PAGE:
Copenhagen: Time To Get Over Ourselves


A few hours ago, the United Nations agency that is organizing the Copenhagen climate conference sent out a beleaguered-sounding email saying that the conference venue fits 15,000, but 34,000 people—delegates from around the world, journalists, NGO representatives—are trying to attend, so they’re implementing a “quota system.” Does that mean Al and Leo will have to wait in line?

For updates on that and many other pressing questions, bookmark the Blue Marble, MoJo’s environmental blog, which will be covering the climate talks 24/7. Our Washington bureau chief, David Corn, is headed there as we write, as is blogger Kate Sheppard, and essayist Bill McKibben. And because climate change is the biggest story of our lifetimes, we’ve also joined forces with a group of other journalism shops, including the Nation, Grist, Treehugger, the Center for Investigative Reporting/Frontline World, the Pulitzer Center for Crisis Reporting, and The Uptake—together, we have several dozen reporters on the ground, and we’ll be using a nifty by-journalists-for-journalists technology called Publish2 to pull together all of their posts and stories. (Check the right-hand column of the Blue Marble for the feed, and also this page.)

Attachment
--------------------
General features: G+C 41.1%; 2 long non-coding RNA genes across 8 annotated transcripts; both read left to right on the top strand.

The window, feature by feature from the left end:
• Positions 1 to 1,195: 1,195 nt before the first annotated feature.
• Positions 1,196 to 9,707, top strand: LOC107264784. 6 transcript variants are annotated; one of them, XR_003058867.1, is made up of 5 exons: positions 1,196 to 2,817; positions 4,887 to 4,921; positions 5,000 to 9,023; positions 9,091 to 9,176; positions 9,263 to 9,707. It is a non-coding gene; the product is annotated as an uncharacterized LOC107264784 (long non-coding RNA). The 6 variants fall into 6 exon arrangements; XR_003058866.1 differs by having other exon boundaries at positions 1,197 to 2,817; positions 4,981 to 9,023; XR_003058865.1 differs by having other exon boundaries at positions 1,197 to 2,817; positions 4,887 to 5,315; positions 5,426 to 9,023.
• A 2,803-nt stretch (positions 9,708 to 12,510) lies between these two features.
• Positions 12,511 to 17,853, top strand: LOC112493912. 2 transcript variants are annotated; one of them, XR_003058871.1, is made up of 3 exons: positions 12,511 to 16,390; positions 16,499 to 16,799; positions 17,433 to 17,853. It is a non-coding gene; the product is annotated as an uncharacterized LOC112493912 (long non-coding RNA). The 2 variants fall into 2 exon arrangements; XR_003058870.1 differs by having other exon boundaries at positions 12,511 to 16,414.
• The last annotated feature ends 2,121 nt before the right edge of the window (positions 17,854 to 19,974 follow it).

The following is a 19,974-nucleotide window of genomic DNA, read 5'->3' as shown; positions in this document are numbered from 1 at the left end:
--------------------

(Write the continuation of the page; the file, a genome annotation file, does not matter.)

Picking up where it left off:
Hey, if any group of people is harder to get to collaborate than politicians, it’s probably journalists. If the latter can get over our myriad hangups and work together, maybe there’s hope for the former. (P.S.—while you’re thinking about it, why not put a picture of your kid–or your pet, favorite celebrity, or self—on our climate cover? It’s a fun way to let your friends, or your representatives, know where you stand.)

One More Thing

And it's a big one. Mother Jones is launching a new Corruption Project to do deep, time-intensive reporting on the corruption that is both the cause and result of the crisis in our democracy.

The more we thought about how Mother Jones can have the most impact right now, the more we realized that so many stories come down to corruption: People with wealth and power putting their interests first—and often getting away with it.

Our goal is to understand how we got here and how we might get out. We're aiming to create a reporting position dedicated to uncovering corruption, build a team, and let them investigate for a year—publishing our stories in a concerted window: a special issue of our magazine, video and podcast series, and a dedicated online portal so they don't get lost in the daily deluge of headlines and breaking news.

We want to go all in, and we've got seed funding to get started—but we're looking to raise $500,000 in donations this spring so we can go even bigger. You can read about why we think this project is what the moment demands and what we hope to accomplish—and if you like how it sounds, please help us go big with a tax-deductible donation today.

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